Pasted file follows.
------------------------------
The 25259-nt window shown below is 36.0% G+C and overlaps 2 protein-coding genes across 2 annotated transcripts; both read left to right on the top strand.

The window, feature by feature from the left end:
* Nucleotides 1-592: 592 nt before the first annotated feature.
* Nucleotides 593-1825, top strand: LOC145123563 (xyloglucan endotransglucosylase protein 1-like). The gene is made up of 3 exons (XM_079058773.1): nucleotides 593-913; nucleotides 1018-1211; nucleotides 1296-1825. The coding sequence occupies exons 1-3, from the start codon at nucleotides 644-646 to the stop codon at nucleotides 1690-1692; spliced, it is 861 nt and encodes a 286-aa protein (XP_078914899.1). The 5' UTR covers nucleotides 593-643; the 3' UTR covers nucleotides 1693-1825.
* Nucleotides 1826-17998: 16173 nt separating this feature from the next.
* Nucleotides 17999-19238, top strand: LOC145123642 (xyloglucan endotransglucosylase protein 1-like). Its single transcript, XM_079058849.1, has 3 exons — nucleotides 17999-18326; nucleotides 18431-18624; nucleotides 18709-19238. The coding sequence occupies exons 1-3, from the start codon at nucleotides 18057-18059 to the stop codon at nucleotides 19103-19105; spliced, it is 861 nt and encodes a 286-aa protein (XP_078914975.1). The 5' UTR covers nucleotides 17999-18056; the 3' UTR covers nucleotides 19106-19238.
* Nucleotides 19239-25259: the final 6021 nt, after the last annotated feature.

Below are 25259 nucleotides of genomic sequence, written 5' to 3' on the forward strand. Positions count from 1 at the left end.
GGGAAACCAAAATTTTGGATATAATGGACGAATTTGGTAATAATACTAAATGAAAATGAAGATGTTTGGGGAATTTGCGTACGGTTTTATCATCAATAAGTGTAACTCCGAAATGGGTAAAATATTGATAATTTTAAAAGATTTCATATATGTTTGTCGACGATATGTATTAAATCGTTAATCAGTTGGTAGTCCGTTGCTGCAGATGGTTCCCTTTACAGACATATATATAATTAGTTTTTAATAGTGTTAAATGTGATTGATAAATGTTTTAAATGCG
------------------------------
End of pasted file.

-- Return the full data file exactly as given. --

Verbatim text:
The 25259-nt window shown below is 36.0% G+C and overlaps 2 protein-coding genes across 2 annotated transcripts; both read left to right on the top strand.

The window, feature by feature from the left end:
* Nucleotides 1-592: 592 nt before the first annotated feature.
* Nucleotides 593-1825, top strand: LOC145123563 (xyloglucan endotransglucosylase protein 1-like). The gene is made up of 3 exons (XM_079058773.1): nucleotides 593-913; nucleotides 1018-1211; nucleotides 1296-1825. The coding sequence occupies exons 1-3, from the start codon at nucleotides 644-646 to the stop codon at nucleotides 1690-1692; spliced, it is 861 nt and encodes a 286-aa protein (XP_078914899.1). The 5' UTR covers nucleotides 593-643; the 3' UTR covers nucleotides 1693-1825.
* Nucleotides 1826-17998: 16173 nt separating this feature from the next.
* Nucleotides 17999-19238, top strand: LOC145123642 (xyloglucan endotransglucosylase protein 1-like). Its single transcript, XM_079058849.1, has 3 exons — nucleotides 17999-18326; nucleotides 18431-18624; nucleotides 18709-19238. The coding sequence occupies exons 1-3, from the start codon at nucleotides 18057-18059 to the stop codon at nucleotides 19103-19105; spliced, it is 861 nt and encodes a 286-aa protein (XP_078914975.1). The 5' UTR covers nucleotides 17999-18056; the 3' UTR covers nucleotides 19106-19238.
* Nucleotides 19239-25259: the final 6021 nt, after the last annotated feature.

Below are 25259 nucleotides of genomic sequence, written 5' to 3' on the forward strand. Positions count from 1 at the left end.
GGGAAACCAAAATTTTGGATATAATGGACGAATTTGGTAATAATACTAAATGAAAATGAAGATGTTTGGGGAATTTGCGTACGGTTTTATCATCAATAAGTGTAACTCCGAAATGGGTAAAATATTGATAATTTTAAAAGATTTCATATATGTTTGTCGACGATATGTATTAAATCGTTAATCAGTTGGTAGTCCGTTGCTGCAGATGGTTCCCTTTACAGACATATATATAATTAGTTTTTAATAGTGTTAAATGTGATTGATAAATGTTTTAAATGCG